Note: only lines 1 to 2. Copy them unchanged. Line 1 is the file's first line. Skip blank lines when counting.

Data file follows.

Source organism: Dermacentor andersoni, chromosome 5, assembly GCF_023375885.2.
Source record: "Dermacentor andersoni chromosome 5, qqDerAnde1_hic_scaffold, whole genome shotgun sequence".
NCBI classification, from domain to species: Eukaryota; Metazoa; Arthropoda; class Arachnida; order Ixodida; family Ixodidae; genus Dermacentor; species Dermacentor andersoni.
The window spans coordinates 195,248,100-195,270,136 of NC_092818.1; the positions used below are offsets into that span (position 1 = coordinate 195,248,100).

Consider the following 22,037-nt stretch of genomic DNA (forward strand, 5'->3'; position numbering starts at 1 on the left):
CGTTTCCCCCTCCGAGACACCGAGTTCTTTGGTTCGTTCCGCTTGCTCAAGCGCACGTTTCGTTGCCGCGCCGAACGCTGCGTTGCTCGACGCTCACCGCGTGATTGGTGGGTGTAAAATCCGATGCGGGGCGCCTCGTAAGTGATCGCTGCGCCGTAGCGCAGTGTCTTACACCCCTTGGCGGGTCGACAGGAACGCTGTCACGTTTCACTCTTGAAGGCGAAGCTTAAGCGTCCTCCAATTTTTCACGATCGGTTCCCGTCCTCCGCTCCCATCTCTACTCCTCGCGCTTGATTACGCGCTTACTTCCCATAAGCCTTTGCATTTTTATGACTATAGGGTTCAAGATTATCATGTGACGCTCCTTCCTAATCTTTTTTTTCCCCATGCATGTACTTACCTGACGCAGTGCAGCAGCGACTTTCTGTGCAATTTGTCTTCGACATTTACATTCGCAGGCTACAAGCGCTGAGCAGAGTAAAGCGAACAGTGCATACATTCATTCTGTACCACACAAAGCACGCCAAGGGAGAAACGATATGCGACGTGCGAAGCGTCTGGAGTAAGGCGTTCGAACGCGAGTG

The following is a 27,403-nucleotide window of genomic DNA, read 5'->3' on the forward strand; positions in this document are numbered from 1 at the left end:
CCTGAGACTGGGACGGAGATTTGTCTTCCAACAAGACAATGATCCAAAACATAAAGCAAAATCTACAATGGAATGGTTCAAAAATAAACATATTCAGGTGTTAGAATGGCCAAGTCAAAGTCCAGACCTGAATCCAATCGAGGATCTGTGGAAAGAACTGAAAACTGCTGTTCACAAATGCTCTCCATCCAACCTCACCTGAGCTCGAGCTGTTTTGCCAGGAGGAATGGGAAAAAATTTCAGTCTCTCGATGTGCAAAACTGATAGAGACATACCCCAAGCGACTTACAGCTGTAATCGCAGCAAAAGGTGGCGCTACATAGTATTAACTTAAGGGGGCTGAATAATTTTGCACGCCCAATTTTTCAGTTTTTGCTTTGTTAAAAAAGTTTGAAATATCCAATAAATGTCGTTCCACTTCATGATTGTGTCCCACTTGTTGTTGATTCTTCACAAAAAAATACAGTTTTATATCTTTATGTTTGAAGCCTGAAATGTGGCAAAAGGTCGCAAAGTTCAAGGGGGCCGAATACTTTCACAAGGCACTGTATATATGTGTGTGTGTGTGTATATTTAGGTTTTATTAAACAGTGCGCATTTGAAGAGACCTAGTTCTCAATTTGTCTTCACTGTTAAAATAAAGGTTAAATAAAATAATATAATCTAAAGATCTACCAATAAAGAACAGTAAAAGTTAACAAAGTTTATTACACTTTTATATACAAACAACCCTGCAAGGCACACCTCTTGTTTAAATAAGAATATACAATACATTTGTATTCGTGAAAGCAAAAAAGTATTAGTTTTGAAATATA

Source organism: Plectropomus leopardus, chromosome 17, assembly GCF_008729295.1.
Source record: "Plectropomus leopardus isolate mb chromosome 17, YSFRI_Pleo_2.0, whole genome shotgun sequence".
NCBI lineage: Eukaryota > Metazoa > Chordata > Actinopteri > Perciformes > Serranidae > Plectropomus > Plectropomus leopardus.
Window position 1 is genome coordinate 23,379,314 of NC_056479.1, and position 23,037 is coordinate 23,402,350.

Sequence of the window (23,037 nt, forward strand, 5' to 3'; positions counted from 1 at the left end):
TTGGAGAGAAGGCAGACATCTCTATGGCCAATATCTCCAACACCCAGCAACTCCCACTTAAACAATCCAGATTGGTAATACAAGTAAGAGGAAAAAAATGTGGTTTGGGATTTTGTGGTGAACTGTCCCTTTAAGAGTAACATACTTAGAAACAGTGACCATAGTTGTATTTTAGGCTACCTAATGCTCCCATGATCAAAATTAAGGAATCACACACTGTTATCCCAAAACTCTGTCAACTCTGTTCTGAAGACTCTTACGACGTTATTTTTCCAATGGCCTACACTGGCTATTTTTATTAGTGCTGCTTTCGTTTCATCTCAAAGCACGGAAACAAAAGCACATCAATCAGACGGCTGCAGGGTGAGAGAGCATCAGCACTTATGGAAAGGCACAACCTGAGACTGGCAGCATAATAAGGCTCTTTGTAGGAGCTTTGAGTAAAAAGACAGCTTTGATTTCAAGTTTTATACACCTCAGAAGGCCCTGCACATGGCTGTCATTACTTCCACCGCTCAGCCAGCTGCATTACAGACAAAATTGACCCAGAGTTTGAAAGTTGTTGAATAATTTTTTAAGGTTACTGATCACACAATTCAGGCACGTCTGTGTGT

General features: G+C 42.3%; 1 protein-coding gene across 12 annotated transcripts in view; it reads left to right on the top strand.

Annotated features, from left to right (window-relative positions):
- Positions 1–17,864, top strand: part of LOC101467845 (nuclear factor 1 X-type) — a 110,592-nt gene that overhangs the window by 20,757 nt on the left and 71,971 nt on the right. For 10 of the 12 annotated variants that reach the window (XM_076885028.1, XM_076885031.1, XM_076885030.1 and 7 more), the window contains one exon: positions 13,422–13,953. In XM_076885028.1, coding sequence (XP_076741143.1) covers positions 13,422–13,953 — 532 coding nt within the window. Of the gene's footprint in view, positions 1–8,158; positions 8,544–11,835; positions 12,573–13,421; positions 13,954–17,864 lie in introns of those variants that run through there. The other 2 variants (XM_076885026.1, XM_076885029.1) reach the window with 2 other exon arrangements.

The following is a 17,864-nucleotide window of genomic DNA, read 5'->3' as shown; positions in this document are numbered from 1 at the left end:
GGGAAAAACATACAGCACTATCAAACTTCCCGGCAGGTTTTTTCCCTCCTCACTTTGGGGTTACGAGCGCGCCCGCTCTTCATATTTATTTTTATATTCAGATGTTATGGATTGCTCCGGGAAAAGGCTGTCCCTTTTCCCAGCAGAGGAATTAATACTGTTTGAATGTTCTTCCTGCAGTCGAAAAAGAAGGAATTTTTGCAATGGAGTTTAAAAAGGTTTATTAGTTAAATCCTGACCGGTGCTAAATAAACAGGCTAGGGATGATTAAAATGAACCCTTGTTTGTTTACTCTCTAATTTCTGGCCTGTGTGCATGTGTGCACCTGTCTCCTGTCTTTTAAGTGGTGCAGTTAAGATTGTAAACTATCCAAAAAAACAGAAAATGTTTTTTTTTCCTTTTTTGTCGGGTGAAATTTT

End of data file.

Source organism: Dermacentor andersoni, chromosome 5, assembly GCF_023375885.2.
Source record: "Dermacentor andersoni chromosome 5, qqDerAnde1_hic_scaffold, whole genome shotgun sequence".